Council candidate gets approval to run
By Ty Johnson
Published in News on April 4, 2012 1:46 PM
A candidate for the Goldsboro City Council whose right to run had been challenged was cleared by the Wayne County Board of Elections on Tuesday.
Kyle Pritchard will be able to go forward with his campaign for the District 1 seat on the council.
Joseph McLamb had filed a challenge with the board last month, saying Pritchard was not eligible to run in the district race because he is not a resident of that district.
The statutes state that to establish residence a candidate must show actual abandonment of the first domicile coupled with an intent not to return, the acquisition of a new domicile and the intent of making the newer domicile a permanent one.
The reason for the controversy was Pritchard's recent move to his residence at 309 W. Walnut St., a house he purchased in late January. The deed on the property was recorded Feb. 2, but a purchase contract, as well as water and electricity bills in Pritchard's name, showed he had taken ownership of the house beginning Jan. 26.
Pritchard insisted throughout sworn testimony that he lived at his Walnut Street residence throughout March, while McLamb said in his daily walks past the house, he never met Pritchard and was told once by one of his friends that the house was being renovated and Pritchard could not be living there.
That meeting occurred March 7, although the friend, Tony Thigpen, said he only said that some of the rooms were not livable due to paint fumes and other issues. Thigpen said he had been helping Pritchard with some of the minor home repairs within the house.
McLamb said he saw the front door to the house, which had been vacant for some time, was open so he went in and spoke with Thigpen. Hiawatha Jones, a friend of McLamb's who lives on Virginia Street, said she had seen McLamb go in and stepped onto the threshold of the house to get him because she was going to give him a ride to his home a block away. She said she peered into the foyer for a moment and saw a blue couch, a red rocking chair and other pieces of furniture scattered in the room.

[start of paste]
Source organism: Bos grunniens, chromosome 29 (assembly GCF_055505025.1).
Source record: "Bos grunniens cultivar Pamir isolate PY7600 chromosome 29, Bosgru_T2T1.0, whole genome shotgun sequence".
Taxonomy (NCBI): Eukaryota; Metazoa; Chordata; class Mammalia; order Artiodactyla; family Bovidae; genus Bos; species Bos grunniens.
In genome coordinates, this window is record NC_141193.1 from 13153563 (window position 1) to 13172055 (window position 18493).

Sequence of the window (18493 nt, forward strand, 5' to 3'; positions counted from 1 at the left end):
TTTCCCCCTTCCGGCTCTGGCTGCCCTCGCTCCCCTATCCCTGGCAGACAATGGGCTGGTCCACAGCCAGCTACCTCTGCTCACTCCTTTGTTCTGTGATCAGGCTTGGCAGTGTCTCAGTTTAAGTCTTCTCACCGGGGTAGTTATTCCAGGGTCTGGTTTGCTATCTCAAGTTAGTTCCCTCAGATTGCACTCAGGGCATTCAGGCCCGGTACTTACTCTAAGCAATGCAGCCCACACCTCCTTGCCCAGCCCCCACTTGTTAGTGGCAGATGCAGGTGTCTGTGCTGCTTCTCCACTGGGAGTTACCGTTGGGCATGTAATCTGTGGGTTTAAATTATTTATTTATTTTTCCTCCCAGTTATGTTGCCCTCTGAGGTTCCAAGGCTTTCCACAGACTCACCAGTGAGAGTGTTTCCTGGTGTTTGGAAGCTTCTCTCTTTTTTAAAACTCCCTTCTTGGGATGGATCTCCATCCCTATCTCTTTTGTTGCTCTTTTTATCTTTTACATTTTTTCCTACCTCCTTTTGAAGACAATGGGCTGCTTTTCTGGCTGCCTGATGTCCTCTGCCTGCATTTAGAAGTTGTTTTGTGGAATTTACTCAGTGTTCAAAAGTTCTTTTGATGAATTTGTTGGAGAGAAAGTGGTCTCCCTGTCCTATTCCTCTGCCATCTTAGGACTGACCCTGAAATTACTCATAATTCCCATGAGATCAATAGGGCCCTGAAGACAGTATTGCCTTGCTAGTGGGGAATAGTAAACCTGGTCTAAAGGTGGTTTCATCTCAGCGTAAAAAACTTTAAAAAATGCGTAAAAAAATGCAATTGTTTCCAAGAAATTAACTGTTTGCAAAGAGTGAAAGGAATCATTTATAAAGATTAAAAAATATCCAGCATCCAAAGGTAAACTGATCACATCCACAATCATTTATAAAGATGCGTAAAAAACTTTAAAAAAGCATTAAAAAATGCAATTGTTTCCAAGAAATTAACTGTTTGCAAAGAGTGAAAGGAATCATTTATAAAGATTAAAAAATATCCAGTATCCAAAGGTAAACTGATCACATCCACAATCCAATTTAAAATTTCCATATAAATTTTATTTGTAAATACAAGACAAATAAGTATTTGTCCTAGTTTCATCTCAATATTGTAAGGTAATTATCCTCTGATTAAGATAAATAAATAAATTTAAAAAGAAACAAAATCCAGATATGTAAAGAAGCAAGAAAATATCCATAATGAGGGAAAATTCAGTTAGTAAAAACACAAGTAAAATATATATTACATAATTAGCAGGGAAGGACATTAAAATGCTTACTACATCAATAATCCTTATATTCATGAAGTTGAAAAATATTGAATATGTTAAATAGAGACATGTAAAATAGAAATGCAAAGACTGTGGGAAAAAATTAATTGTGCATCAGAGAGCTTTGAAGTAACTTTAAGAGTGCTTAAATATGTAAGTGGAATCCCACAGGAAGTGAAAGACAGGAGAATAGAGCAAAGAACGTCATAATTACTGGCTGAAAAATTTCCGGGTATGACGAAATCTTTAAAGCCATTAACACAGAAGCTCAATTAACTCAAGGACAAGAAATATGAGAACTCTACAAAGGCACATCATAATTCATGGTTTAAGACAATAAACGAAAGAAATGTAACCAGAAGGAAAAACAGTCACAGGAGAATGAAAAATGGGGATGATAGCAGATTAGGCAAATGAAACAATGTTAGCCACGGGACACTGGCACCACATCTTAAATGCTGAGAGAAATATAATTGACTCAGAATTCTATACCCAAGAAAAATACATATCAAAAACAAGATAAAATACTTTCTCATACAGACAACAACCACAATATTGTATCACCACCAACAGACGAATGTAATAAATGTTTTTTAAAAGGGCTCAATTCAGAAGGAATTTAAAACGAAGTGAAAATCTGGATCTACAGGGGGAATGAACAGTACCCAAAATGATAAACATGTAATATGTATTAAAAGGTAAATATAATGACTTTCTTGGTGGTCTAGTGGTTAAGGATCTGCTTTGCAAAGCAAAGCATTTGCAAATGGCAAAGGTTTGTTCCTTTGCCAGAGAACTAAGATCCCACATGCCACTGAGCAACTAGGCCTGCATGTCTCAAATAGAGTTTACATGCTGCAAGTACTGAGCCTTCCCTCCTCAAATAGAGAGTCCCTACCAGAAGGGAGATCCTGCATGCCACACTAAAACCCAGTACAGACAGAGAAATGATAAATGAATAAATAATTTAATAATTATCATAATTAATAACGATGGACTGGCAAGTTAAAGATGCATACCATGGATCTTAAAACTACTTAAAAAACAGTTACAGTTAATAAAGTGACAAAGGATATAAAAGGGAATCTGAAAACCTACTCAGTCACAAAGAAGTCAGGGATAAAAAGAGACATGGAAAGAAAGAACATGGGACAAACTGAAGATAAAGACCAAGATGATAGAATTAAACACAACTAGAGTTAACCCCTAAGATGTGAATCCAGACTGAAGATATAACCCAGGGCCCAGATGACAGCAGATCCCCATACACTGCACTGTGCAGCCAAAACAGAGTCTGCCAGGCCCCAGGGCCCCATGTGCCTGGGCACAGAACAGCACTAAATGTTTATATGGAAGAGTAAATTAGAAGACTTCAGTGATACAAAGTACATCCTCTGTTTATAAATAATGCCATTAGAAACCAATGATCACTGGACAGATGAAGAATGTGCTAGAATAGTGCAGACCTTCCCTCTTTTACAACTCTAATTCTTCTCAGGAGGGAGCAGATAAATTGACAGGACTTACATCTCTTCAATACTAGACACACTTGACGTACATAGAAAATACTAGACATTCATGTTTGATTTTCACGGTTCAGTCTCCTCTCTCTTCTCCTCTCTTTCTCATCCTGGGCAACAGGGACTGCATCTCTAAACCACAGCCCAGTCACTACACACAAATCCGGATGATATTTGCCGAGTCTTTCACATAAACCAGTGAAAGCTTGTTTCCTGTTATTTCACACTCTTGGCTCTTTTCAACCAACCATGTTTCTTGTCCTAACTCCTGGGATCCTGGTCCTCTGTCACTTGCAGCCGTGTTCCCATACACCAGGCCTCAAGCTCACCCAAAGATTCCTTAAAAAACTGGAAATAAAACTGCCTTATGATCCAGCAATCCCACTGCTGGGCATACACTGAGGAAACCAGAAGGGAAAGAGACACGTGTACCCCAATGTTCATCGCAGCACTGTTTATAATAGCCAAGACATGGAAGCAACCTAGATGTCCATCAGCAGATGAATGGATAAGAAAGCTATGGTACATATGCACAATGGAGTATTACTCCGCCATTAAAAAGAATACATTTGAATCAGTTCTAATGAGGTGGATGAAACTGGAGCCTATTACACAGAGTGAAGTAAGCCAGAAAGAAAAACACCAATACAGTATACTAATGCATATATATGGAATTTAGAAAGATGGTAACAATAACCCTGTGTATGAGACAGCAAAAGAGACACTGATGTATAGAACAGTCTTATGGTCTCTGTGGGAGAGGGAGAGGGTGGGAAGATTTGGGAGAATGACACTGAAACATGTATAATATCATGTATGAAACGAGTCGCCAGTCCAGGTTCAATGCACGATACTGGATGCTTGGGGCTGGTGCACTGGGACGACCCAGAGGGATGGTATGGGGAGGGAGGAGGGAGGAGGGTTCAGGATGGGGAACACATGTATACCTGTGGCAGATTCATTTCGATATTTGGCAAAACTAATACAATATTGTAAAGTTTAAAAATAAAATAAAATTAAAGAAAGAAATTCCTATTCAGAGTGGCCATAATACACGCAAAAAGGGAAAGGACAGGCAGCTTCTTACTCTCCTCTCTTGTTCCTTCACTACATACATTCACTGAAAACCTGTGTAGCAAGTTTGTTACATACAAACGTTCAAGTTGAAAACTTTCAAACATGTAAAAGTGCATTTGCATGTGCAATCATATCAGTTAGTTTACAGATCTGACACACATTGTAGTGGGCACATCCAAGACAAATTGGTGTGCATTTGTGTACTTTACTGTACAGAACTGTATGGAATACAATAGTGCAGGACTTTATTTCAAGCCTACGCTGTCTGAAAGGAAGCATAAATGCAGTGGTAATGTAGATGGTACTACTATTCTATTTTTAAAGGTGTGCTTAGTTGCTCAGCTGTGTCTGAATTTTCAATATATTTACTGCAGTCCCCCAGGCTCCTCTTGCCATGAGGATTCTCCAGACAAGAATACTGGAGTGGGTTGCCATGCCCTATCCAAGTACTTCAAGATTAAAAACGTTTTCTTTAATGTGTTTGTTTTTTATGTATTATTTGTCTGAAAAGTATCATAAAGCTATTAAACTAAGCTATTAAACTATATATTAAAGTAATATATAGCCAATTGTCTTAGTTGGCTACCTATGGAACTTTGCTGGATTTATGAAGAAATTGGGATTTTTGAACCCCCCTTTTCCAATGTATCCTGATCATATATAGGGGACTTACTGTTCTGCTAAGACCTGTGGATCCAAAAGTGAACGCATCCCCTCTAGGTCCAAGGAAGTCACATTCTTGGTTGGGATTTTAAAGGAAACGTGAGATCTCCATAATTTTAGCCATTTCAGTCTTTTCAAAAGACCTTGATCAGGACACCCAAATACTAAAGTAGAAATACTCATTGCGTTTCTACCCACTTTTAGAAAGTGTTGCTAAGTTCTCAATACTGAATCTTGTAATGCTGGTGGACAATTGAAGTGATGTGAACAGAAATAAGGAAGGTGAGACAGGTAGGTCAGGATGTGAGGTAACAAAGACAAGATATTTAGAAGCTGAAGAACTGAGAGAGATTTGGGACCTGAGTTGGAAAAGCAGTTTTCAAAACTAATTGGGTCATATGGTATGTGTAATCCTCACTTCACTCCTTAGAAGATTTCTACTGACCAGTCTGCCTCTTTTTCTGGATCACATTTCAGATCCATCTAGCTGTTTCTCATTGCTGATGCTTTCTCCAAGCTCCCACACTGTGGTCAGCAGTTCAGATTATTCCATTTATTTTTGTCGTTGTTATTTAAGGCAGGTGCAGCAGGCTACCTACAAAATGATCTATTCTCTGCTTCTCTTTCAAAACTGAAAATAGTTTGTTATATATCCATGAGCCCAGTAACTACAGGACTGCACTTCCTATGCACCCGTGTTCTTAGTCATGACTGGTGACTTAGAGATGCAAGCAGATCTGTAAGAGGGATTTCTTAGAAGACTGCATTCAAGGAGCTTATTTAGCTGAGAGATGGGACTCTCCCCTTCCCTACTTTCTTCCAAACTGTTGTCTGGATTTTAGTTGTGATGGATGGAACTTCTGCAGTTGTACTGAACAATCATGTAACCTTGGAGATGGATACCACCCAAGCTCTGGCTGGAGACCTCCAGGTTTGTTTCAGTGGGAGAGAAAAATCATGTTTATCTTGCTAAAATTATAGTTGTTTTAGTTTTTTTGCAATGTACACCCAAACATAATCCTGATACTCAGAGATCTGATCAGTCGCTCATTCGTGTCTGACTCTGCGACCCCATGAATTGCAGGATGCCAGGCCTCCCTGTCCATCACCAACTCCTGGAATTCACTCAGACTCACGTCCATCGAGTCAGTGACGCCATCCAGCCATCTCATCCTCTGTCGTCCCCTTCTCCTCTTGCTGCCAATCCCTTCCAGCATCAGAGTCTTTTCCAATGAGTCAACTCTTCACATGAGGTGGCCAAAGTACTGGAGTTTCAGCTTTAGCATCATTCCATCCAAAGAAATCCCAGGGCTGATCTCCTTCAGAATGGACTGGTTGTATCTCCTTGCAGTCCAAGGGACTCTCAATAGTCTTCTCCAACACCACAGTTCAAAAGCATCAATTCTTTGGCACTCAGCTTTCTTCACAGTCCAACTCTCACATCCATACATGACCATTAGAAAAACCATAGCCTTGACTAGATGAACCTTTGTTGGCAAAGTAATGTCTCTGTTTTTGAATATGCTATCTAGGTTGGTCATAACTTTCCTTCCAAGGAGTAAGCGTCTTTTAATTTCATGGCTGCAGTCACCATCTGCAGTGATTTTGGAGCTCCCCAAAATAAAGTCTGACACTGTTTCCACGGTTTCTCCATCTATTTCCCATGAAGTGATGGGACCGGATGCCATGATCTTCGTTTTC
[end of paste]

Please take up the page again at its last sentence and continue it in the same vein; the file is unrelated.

Election Board member Hal Keck asked Mrs. Jones if the furniture in the home looked as if it had been thrown in the house to make it look like he lived there and she said that was what she perceived to be the case.
Throughout her testimony Mrs. Jones spoke highly of Pritchard and was quick to note that she meant no insult to him, but was only reporting what she had seen.
As the hearing unfolded, Pritchard's legal counsel, Billy Strickland, relied heavily on documents provided to the board while the evidence presented by McLamb, who had no legal counsel, appeared to be circumstantial.
In the end, the board determined that McLamb's failure to see Pritchard at the house did not warrant the disqualification of Pritchard's candidacy, a decision that both parties seemed content with.
McLamb said he was only seeking to protect the integrity of the election through his challenge.
"I don't want anyone to be taken advantage of," he said following the challenge denial. "I don't think he was deliberately trying to take advantage, but to have him come out and prove his residency -- that sets my heart at peace. I'm okay with (the decision)."
For Pritchard, the decision means his first foray into Goldsboro politics will continue.
"The important thing is the facts were conveyed and the truth came out," he said. "Now I get the opportunity to run and the excitement continues on."